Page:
The Breakfast Table

If Ron Paul’s supporters cooperate with Mitt Romney’s campaign, where will the excitement at the GOP’s Tampa convention come from?

If Ron Paul’s people behave, where will this convention’s excitement come from?

Illustration by Robert Neubecker.
Illustration by Robert Neubecker.

Greetings from the aforementioned table at a sandwich shop outside the convention! (It’s called Inside the Box, in case anyone needs to track my movements or solve a mystery.) As I write, a resigned-looking film crew is filming the extremely minimal street traffic, probably because there’s a nice big road sign reading “Tampa Street,” and if you can’t do reporting you can sure as heck do B-roll.

With so many official events canceled (by weak, spitting rain), I’m impressed by how many predictions you’re willing to make. Trying to figure out how the RNC will sell Romney in these conditions is like solving one of those bar trivia questions that only gives you one isolated clue before you start losing points—“Wore a cape,” or “not an Osmond,” or some such. The only sanctioned meetings I’ve been to were a morning breakfast for Iowa delegates and a late morning session of “Newt University.”

The Iowa meeting was not, in any way, a Romney up-with-people party. Iowa gets 25 pledged delegates. Ron Paul supporters seized 21 of those slots during the lengthy, little-covered post-caucus process. You have to love the irony—one of the most important states in the GOP’s primary system, which brings hundreds and hundreds of national and international reporters in to cover its very important caucus, is mostly pledged to the guy who won’t win the nomination.

These delegates (as I’ve been writing) are very polite. They just don’t believe that Romney legitimately secured the nomination, and they think his RNC is stripping delegates from Paul without reason. Delegates from Maine, which has been altered from an all-Paul team to a half-Paul team, were given free entry to the breakfast out of solidarity. Paul himself tried to tamp down the bitterness, in his way. “I really thought we were going to do well in Maine,” he said. But he thought back to the paraphrased/apocryphal conversation between Vo Nguyen Giap and an American who was admitting defeat in the Vietnam War. The general groused that Americans had never lost a battle. Giap pointed out that they lost the war anyway. Good analogy.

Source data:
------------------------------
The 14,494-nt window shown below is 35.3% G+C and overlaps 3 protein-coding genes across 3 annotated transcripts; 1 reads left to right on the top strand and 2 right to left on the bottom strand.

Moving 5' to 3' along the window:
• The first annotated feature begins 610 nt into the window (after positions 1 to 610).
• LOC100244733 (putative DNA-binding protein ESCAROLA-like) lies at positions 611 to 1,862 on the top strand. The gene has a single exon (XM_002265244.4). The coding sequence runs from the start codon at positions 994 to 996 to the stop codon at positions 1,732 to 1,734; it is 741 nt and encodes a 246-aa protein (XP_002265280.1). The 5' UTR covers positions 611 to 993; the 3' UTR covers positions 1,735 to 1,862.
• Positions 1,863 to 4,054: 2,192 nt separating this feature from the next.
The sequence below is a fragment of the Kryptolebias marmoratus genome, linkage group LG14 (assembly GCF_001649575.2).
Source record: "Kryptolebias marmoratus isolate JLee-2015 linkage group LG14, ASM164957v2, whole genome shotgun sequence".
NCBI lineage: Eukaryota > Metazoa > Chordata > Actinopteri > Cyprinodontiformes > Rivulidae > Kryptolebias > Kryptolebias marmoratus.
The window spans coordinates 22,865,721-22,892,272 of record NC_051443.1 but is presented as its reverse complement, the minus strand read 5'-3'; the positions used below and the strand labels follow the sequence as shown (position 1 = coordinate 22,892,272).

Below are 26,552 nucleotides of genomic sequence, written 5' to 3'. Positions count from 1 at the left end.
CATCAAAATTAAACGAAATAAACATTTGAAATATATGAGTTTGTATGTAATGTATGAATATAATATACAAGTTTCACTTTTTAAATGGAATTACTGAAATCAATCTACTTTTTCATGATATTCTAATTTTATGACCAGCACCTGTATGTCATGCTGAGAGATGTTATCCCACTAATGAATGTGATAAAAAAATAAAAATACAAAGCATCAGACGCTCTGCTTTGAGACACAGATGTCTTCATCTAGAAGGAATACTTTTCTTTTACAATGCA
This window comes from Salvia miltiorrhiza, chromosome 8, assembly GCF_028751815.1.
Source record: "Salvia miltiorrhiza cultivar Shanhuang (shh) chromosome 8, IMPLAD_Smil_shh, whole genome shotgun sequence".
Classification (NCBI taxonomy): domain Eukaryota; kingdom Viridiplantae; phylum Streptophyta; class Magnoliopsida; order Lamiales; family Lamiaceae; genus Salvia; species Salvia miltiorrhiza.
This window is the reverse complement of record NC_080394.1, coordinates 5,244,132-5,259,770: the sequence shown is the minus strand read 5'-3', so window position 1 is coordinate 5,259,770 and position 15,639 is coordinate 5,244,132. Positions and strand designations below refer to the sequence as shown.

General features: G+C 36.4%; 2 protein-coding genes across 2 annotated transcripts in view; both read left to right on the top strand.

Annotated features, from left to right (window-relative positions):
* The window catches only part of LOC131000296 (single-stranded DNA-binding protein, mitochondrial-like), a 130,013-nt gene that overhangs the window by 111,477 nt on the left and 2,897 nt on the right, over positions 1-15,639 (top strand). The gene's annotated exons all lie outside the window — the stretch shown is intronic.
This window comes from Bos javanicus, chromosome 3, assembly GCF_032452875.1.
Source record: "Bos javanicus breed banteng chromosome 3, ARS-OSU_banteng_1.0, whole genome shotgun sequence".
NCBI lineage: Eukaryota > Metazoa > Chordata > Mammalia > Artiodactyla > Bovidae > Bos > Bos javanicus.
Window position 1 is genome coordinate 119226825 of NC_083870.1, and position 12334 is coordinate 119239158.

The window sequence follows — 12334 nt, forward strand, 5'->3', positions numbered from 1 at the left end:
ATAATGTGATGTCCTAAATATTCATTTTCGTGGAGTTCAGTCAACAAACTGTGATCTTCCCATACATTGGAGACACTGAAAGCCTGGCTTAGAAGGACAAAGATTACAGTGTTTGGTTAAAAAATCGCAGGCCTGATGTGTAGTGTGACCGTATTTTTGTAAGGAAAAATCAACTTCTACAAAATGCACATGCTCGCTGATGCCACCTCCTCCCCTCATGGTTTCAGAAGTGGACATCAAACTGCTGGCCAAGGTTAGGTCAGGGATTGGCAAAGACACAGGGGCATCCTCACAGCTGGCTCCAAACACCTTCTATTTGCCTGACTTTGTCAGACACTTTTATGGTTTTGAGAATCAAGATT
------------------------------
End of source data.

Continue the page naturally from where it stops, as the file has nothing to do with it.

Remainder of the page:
There was slightly more warmth toward Romney at Newt Gingrich’s “Newt University” event—which has got to be the cleverest way of getting reporters to show up and cover the remarks of a guy who won two state primaries. A series of Newt-approved politicians talked up Romney’s Olympics experience in great detail, the kind of material you’d use if you were writing a flattering Forbes article about a businessman. Friendly, not braggy. Not negative, either. Romney’s youthful policy guru Lanhee Chen (Harvard class of 1999) went long on Romney’s “energy independence by 2020” pledge, a much less bratty way of talking about the issue than the “drill baby drill” slogan we all heard in 2008.

I guess that’s what I’m expecting. A biography spiel, told in video and personal stories, that gets granular about how terrific Romney really is. The smallest bones thrown to Romney’s defeated rivals. Will the Ron Paul people cause a ruckus? We’re all waiting for it (“we” being media who can only Instagram balloons and signs for so long). But Paul has pretty carefully walked the line between pissing off his delegates and pissing off Romney. Adam Kokesh, an Iraq qar vet and anti-war activist who became a huge Paul booster, was banned from attending official Paul events because he didn’t want to walk that line. The people who won Paul’s delegates slots are, by and large, savvy and ambitious. If they behave, where do we think this convention’s excitement is going to come from?